User:Eric Martz/Antibody Quiz

From Proteopedia

Jump to: navigation, search

Antibody Quiz

You will get immediate feedback when you click Submit (at the bottom of the quiz). The quiz below is offered to accompany the Antibody structure tutorial at MolviZ.Org.

1. How many "arms" does one antibody molecule have?


How many Fab "arms" does one antibody molecule have?


How many Fc "arms" does one antibody molecule have?


How many CDRs are in one paratope?
→ Three in the light chain variable domain plus three in the heavy chain variable domain.


What is the term for the smallest part of IgG1 that binds to antigen?
→ The variable fragment, containing only the variable domains: Fv.

An IgG1 molecule has a molecular weight of 150 kilo Daltons.


What is the approximate molecular weight of one immunoglobulin domain in kD?
→ Twelve Ig domains in one IgG1 molecule. 150/12 = 12.5 kD.


What is the approximate molecular weight of a single Fc in kD?
→ Fc is one of three roughly equal-sized arms, each containing 8 Ig domains. 150/3 = 50 kD.

Questions below may have more than one correct answer.

8. Antibody

Binds to antigen.
When bound to a microbe, recruits macrophages and other leukocytes to kill the microbes.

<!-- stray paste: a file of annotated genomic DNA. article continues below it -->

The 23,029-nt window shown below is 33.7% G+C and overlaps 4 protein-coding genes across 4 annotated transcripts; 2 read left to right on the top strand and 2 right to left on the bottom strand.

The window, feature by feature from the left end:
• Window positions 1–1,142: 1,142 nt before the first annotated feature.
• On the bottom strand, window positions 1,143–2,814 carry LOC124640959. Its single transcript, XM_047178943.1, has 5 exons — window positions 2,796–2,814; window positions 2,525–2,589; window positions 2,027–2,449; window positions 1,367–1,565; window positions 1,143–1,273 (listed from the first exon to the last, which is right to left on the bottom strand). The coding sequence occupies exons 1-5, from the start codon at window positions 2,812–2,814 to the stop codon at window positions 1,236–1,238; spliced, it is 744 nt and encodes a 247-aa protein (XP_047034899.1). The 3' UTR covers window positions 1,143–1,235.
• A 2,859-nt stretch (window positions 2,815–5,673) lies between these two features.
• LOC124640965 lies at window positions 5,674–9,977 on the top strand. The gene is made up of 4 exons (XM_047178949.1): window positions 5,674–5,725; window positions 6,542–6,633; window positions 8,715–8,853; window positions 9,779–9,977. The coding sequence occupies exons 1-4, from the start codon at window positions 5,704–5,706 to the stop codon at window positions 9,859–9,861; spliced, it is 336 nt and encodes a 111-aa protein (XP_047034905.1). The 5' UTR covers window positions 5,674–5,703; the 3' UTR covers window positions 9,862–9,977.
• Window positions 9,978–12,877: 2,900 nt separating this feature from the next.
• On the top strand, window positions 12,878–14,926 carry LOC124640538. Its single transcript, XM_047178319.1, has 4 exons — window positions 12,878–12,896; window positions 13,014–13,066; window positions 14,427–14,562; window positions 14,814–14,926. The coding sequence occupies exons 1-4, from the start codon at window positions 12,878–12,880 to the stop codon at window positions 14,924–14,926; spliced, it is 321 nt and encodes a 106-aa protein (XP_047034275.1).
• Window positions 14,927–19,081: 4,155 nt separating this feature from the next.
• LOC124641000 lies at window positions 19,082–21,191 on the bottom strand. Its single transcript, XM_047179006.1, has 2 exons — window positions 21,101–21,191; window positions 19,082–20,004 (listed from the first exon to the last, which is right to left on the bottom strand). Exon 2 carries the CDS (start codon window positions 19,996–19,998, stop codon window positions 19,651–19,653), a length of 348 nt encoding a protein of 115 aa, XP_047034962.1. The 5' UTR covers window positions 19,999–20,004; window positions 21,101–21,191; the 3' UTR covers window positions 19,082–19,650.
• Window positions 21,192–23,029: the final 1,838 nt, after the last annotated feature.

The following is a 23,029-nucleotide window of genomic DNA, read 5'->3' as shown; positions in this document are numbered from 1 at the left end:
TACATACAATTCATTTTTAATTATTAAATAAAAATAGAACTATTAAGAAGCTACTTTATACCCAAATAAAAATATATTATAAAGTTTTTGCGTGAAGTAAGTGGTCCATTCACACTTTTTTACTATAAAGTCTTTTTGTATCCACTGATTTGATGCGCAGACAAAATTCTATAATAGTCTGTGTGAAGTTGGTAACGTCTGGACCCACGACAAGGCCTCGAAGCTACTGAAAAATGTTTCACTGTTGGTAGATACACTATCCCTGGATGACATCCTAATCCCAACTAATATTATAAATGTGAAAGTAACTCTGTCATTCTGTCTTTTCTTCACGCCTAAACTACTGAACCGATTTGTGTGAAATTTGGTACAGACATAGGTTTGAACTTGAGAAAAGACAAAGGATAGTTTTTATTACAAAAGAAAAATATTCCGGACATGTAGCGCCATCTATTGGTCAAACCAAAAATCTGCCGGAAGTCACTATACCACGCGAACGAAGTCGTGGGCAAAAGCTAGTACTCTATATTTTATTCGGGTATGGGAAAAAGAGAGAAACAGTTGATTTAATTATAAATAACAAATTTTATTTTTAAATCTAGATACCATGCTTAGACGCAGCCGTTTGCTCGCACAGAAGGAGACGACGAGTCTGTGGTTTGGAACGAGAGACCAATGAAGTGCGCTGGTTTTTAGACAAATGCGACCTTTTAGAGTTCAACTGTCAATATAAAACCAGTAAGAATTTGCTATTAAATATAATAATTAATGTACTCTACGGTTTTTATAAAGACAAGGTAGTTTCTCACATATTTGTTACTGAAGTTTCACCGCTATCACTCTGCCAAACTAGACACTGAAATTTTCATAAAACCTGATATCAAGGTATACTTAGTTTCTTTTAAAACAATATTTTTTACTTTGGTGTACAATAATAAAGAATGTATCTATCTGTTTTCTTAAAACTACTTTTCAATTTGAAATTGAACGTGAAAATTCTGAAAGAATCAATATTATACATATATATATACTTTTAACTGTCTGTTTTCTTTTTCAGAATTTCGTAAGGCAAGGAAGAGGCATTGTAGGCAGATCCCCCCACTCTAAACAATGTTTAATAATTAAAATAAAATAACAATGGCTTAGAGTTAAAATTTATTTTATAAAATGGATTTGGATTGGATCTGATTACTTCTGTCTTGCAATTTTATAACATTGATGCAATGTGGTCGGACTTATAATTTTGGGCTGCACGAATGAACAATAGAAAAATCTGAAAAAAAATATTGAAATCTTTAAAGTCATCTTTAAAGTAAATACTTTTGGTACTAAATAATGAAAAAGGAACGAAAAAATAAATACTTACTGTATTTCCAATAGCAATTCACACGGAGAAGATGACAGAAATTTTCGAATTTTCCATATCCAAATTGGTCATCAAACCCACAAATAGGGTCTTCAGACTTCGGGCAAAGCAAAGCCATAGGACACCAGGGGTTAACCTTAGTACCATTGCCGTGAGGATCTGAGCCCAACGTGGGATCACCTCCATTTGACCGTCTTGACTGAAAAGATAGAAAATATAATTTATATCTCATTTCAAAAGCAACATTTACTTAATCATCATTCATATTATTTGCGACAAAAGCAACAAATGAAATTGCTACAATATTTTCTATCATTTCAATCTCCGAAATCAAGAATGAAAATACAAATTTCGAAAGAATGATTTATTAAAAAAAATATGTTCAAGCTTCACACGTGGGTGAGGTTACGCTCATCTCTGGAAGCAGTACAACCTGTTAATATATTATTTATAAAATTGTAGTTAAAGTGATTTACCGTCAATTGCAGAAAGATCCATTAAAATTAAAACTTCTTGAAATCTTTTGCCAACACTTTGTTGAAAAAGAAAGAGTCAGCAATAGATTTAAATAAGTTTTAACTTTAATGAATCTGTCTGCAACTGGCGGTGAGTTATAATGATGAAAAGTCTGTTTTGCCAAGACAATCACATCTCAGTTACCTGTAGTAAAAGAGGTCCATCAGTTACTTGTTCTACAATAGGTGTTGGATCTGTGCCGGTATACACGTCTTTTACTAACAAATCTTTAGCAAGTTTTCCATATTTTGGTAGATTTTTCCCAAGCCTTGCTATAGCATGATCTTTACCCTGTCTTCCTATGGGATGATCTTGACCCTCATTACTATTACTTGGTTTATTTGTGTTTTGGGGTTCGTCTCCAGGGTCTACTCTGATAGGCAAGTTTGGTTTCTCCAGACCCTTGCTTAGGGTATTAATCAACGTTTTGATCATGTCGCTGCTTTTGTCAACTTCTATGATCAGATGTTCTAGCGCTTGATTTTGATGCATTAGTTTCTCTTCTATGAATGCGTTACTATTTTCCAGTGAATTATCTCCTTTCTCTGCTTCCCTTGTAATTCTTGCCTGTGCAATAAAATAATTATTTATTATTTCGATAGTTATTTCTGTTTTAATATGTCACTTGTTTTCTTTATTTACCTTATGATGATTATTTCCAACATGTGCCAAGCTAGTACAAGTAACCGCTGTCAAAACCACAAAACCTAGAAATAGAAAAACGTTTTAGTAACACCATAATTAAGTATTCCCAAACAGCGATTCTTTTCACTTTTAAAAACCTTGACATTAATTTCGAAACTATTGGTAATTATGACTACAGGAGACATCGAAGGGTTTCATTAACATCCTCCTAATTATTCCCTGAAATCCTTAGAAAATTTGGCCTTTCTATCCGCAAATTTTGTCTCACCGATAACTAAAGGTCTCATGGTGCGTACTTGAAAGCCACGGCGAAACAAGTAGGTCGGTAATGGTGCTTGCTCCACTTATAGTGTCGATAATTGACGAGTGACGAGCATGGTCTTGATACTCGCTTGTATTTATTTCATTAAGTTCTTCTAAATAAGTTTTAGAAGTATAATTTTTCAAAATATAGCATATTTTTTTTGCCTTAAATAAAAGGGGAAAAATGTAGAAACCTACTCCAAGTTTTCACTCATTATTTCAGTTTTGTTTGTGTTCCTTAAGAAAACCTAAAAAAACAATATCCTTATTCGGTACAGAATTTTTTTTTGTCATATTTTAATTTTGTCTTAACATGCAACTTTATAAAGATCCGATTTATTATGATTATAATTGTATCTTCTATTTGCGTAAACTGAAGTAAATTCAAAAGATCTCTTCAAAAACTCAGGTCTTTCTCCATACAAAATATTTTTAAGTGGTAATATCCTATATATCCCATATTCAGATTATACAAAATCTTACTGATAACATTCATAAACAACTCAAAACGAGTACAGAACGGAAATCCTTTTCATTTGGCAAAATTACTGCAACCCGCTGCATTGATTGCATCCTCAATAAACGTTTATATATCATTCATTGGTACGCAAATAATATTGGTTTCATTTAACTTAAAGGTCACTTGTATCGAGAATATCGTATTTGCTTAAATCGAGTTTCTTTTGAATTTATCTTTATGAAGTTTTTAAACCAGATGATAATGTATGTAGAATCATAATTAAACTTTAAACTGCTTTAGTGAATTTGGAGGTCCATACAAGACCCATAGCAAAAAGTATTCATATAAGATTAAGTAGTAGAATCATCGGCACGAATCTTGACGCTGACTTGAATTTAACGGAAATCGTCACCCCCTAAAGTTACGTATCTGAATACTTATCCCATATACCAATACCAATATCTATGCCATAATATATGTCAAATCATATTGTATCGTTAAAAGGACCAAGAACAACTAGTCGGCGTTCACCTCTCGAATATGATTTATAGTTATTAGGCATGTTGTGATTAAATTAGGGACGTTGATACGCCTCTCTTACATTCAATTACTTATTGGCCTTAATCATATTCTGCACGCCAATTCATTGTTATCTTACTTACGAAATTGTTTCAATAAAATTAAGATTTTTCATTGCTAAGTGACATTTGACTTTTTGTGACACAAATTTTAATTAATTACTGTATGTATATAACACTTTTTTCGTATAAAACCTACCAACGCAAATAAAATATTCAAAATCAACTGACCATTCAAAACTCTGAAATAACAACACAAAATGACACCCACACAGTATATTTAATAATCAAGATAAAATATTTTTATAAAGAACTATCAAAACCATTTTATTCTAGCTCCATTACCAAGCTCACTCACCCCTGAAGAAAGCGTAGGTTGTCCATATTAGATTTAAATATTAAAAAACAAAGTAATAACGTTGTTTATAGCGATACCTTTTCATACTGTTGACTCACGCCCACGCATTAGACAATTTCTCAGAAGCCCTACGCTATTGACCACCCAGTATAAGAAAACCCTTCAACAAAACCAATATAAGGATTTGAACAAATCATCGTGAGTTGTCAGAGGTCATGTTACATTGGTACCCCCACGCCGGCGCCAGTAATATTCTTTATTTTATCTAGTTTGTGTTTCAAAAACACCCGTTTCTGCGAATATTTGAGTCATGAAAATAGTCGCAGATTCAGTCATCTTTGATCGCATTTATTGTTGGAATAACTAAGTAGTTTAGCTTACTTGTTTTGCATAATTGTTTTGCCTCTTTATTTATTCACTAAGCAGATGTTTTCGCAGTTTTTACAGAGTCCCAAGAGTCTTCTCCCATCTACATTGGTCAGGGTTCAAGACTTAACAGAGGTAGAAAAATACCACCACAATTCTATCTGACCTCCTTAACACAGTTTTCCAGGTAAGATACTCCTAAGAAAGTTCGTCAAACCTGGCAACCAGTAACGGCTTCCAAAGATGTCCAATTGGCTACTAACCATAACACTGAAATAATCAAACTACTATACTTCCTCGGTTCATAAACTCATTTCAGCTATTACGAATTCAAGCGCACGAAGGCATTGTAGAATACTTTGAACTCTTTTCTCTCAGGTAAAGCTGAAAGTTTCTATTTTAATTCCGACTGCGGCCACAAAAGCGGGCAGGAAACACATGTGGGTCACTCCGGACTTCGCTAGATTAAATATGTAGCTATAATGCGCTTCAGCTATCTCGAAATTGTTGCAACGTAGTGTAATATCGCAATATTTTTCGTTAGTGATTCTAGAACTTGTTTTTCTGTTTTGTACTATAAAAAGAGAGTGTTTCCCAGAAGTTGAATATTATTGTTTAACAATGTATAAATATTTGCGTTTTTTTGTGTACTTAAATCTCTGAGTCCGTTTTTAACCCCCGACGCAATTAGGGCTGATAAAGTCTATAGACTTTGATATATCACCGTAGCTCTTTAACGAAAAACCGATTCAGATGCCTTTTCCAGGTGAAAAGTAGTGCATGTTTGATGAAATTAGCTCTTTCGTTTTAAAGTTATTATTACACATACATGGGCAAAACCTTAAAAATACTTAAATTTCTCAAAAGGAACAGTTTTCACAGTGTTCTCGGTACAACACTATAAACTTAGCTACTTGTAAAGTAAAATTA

Defends us against infections.
Carries oxygen to tissues.
Is a hormone.
Strengthens bones.

9. Antibody molecules consist of

Amino acids.
Fatty acids.
Immunoglobulin domains.

10. Antibody is manufactured by

T lymphocytes.
The liver.
B lymphocytes.
G lymphocytes.

11. Variable immunoglobulin domains

Are in Fab.
Are in Fc.
Are in all antibodies.
Have no disulfide bonds.
Do not contain CDRs.
Make up the epitope.
Make up the paratope.
Have the same amino acid sequence in all antibodies of a given subclass.

12. A single immunoglobulin domain contains

Three beta sheets.
Two beta sheets.
One beta sheet.
Two alpha helices.
One alpha helix.
One disulfide bond.
Two disulfide bonds.
A hydrophilic core.
A hydrophobic core.

13. Which CDRs contribute the most to antigen specificity?

Light chain CDRs.
Heavy chain CDRs.

Your score is 0 / 0

Suggestions to Eric Martz.

Educators are invited to copy this quiz into a Proteopedia page of your own, where you could delete some questions and add some of your own. (Click the tab edit this page at the top, then block and copy everything in the box. Paste that into the wikitext box of your own new page, and save the page. See Proteopedia:How to Make a Page.)

Proteopedia Page Contributors and Editors (what is this?)

Eric Martz

Personal tools